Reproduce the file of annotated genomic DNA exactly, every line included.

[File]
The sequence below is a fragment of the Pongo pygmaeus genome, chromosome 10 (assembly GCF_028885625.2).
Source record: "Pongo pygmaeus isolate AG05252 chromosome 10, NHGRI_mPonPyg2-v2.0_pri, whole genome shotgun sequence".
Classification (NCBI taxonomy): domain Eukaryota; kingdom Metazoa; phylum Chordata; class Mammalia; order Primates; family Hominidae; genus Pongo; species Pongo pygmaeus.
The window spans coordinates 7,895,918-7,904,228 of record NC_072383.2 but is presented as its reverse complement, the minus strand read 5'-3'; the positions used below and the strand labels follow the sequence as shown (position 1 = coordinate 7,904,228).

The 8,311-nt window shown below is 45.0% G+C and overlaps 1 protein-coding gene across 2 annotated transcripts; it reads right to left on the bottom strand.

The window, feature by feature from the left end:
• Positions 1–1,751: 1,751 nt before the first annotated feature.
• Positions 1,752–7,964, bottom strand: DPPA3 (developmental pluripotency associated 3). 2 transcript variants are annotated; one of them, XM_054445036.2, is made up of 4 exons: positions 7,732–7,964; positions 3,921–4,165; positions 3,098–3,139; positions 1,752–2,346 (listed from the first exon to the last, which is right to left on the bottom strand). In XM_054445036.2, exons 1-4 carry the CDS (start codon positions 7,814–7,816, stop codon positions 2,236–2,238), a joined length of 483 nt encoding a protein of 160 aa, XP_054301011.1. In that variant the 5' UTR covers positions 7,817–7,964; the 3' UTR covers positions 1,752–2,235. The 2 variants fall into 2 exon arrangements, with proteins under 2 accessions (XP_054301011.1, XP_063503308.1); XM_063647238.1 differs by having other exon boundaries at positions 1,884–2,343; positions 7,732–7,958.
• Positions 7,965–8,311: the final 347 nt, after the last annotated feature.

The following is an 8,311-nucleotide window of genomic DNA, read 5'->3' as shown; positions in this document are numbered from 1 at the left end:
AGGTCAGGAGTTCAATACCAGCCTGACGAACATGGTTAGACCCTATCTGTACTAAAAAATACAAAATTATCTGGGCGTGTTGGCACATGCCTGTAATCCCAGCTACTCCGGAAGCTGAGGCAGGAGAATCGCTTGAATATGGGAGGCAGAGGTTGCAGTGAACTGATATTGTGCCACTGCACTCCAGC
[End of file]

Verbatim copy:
The sequence below is a fragment of the Pongo pygmaeus genome, chromosome 10 (assembly GCF_028885625.2).
Source record: "Pongo pygmaeus isolate AG05252 chromosome 10, NHGRI_mPonPyg2-v2.0_pri, whole genome shotgun sequence".
Classification (NCBI taxonomy): domain Eukaryota; kingdom Metazoa; phylum Chordata; class Mammalia; order Primates; family Hominidae; genus Pongo; species Pongo pygmaeus.
The window spans coordinates 7,895,918-7,904,228 of record NC_072383.2 but is presented as its reverse complement, the minus strand read 5'-3'; the positions used below and the strand labels follow the sequence as shown (position 1 = coordinate 7,904,228).

The 8,311-nt window shown below is 45.0% G+C and overlaps 1 protein-coding gene across 2 annotated transcripts; it reads right to left on the bottom strand.

The window, feature by feature from the left end:
• Positions 1–1,751: 1,751 nt before the first annotated feature.
• Positions 1,752–7,964, bottom strand: DPPA3 (developmental pluripotency associated 3). 2 transcript variants are annotated; one of them, XM_054445036.2, is made up of 4 exons: positions 7,732–7,964; positions 3,921–4,165; positions 3,098–3,139; positions 1,752–2,346 (listed from the first exon to the last, which is right to left on the bottom strand). In XM_054445036.2, exons 1-4 carry the CDS (start codon positions 7,814–7,816, stop codon positions 2,236–2,238), a joined length of 483 nt encoding a protein of 160 aa, XP_054301011.1. In that variant the 5' UTR covers positions 7,817–7,964; the 3' UTR covers positions 1,752–2,235. The 2 variants fall into 2 exon arrangements, with proteins under 2 accessions (XP_054301011.1, XP_063503308.1); XM_063647238.1 differs by having other exon boundaries at positions 1,884–2,343; positions 7,732–7,958.
• Positions 7,965–8,311: the final 347 nt, after the last annotated feature.

The following is an 8,311-nucleotide window of genomic DNA, read 5'->3' as shown; positions in this document are numbered from 1 at the left end:
AGGTCAGGAGTTCAATACCAGCCTGACGAACATGGTTAGACCCTATCTGTACTAAAAAATACAAAATTATCTGGGCGTGTTGGCACATGCCTGTAATCCCAGCTACTCCGGAAGCTGAGGCAGGAGAATCGCTTGAATATGGGAGGCAGAGGTTGCAGTGAACTGATATTGTGCCACTGCACTCCAGC